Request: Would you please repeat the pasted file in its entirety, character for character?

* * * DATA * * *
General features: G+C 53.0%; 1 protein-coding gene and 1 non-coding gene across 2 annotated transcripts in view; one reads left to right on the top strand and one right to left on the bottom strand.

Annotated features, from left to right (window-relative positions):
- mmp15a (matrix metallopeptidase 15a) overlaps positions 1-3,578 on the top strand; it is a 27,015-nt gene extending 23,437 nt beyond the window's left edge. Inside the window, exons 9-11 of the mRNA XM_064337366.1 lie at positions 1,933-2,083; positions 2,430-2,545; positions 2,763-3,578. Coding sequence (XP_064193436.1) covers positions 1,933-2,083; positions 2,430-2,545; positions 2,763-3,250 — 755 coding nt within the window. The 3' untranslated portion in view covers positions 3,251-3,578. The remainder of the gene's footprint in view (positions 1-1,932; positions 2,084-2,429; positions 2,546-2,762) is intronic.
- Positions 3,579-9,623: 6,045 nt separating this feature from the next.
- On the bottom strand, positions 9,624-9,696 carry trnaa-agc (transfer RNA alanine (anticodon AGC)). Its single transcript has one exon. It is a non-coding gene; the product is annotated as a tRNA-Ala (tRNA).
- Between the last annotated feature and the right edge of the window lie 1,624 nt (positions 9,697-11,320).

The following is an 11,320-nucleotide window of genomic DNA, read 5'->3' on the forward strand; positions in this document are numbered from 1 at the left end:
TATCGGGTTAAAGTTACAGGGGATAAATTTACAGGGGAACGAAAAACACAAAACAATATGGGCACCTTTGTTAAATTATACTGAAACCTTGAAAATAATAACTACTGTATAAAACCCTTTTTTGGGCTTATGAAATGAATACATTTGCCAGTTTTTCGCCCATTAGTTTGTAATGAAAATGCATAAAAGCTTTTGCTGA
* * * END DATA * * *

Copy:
General features: G+C 53.0%; 1 protein-coding gene and 1 non-coding gene across 2 annotated transcripts in view; one reads left to right on the top strand and one right to left on the bottom strand.

Annotated features, from left to right (window-relative positions):
- mmp15a (matrix metallopeptidase 15a) overlaps positions 1-3,578 on the top strand; it is a 27,015-nt gene extending 23,437 nt beyond the window's left edge. Inside the window, exons 9-11 of the mRNA XM_064337366.1 lie at positions 1,933-2,083; positions 2,430-2,545; positions 2,763-3,578. Coding sequence (XP_064193436.1) covers positions 1,933-2,083; positions 2,430-2,545; positions 2,763-3,250 — 755 coding nt within the window. The 3' untranslated portion in view covers positions 3,251-3,578. The remainder of the gene's footprint in view (positions 1-1,932; positions 2,084-2,429; positions 2,546-2,762) is intronic.
- Positions 3,579-9,623: 6,045 nt separating this feature from the next.
- On the bottom strand, positions 9,624-9,696 carry trnaa-agc (transfer RNA alanine (anticodon AGC)). Its single transcript has one exon. It is a non-coding gene; the product is annotated as a tRNA-Ala (tRNA).
- Between the last annotated feature and the right edge of the window lie 1,624 nt (positions 9,697-11,320).

The following is an 11,320-nucleotide window of genomic DNA, read 5'->3' on the forward strand; positions in this document are numbered from 1 at the left end:
TATCGGGTTAAAGTTACAGGGGATAAATTTACAGGGGAACGAAAAACACAAAACAATATGGGCACCTTTGTTAAATTATACTGAAACCTTGAAAATAATAACTACTGTATAAAACCCTTTTTTGGGCTTATGAAATGAATACATTTGCCAGTTTTTCGCCCATTAGTTTGTAATGAAAATGCATAAAAGCTTTTGCTGA